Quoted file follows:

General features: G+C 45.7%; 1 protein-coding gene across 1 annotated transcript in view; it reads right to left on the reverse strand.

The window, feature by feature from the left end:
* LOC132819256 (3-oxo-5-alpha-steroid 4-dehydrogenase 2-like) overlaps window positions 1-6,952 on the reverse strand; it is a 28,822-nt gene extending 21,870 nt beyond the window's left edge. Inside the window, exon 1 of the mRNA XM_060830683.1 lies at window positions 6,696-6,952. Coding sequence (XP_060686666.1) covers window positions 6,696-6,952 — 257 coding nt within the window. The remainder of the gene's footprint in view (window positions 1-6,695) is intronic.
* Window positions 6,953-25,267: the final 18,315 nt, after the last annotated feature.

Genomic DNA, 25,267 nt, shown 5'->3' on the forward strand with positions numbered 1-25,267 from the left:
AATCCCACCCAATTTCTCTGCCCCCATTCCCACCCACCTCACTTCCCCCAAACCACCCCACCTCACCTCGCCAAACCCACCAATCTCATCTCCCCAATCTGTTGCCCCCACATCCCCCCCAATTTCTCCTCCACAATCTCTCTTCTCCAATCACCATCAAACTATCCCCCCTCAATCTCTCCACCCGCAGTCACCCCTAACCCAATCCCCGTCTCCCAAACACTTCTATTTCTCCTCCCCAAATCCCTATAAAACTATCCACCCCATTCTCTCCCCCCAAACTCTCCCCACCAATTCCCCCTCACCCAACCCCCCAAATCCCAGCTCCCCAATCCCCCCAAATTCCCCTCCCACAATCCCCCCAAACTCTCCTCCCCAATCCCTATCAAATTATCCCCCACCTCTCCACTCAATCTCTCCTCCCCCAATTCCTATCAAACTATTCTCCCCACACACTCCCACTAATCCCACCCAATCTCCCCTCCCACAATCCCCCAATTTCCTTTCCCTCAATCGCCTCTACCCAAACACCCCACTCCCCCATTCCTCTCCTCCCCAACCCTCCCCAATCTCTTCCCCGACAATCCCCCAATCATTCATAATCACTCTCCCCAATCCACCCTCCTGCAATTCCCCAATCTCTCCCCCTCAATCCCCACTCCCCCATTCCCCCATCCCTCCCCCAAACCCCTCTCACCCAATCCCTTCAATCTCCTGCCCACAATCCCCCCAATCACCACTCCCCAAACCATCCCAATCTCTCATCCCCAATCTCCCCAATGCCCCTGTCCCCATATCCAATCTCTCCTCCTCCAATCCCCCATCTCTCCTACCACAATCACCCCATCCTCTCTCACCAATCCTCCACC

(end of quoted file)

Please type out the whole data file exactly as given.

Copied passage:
General features: G+C 45.7%; 1 protein-coding gene across 1 annotated transcript in view; it reads right to left on the reverse strand.

The window, feature by feature from the left end:
* LOC132819256 (3-oxo-5-alpha-steroid 4-dehydrogenase 2-like) overlaps window positions 1-6,952 on the reverse strand; it is a 28,822-nt gene extending 21,870 nt beyond the window's left edge. Inside the window, exon 1 of the mRNA XM_060830683.1 lies at window positions 6,696-6,952. Coding sequence (XP_060686666.1) covers window positions 6,696-6,952 — 257 coding nt within the window. The remainder of the gene's footprint in view (window positions 1-6,695) is intronic.
* Window positions 6,953-25,267: the final 18,315 nt, after the last annotated feature.

Genomic DNA, 25,267 nt, shown 5'->3' on the forward strand with positions numbered 1-25,267 from the left:
AATCCCACCCAATTTCTCTGCCCCCATTCCCACCCACCTCACTTCCCCCAAACCACCCCACCTCACCTCGCCAAACCCACCAATCTCATCTCCCCAATCTGTTGCCCCCACATCCCCCCCAATTTCTCCTCCACAATCTCTCTTCTCCAATCACCATCAAACTATCCCCCCTCAATCTCTCCACCCGCAGTCACCCCTAACCCAATCCCCGTCTCCCAAACACTTCTATTTCTCCTCCCCAAATCCCTATAAAACTATCCACCCCATTCTCTCCCCCCAAACTCTCCCCACCAATTCCCCCTCACCCAACCCCCCAAATCCCAGCTCCCCAATCCCCCCAAATTCCCCTCCCACAATCCCCCCAAACTCTCCTCCCCAATCCCTATCAAATTATCCCCCACCTCTCCACTCAATCTCTCCTCCCCCAATTCCTATCAAACTATTCTCCCCACACACTCCCACTAATCCCACCCAATCTCCCCTCCCACAATCCCCCAATTTCCTTTCCCTCAATCGCCTCTACCCAAACACCCCACTCCCCCATTCCTCTCCTCCCCAACCCTCCCCAATCTCTTCCCCGACAATCCCCCAATCATTCATAATCACTCTCCCCAATCCACCCTCCTGCAATTCCCCAATCTCTCCCCCTCAATCCCCACTCCCCCATTCCCCCATCCCTCCCCCAAACCCCTCTCACCCAATCCCTTCAATCTCCTGCCCACAATCCCCCCAATCACCACTCCCCAAACCATCCCAATCTCTCATCCCCAATCTCCCCAATGCCCCTGTCCCCATATCCAATCTCTCCTCCTCCAATCCCCCATCTCTCCTACCACAATCACCCCATCCTCTCTCACCAATCCTCCACC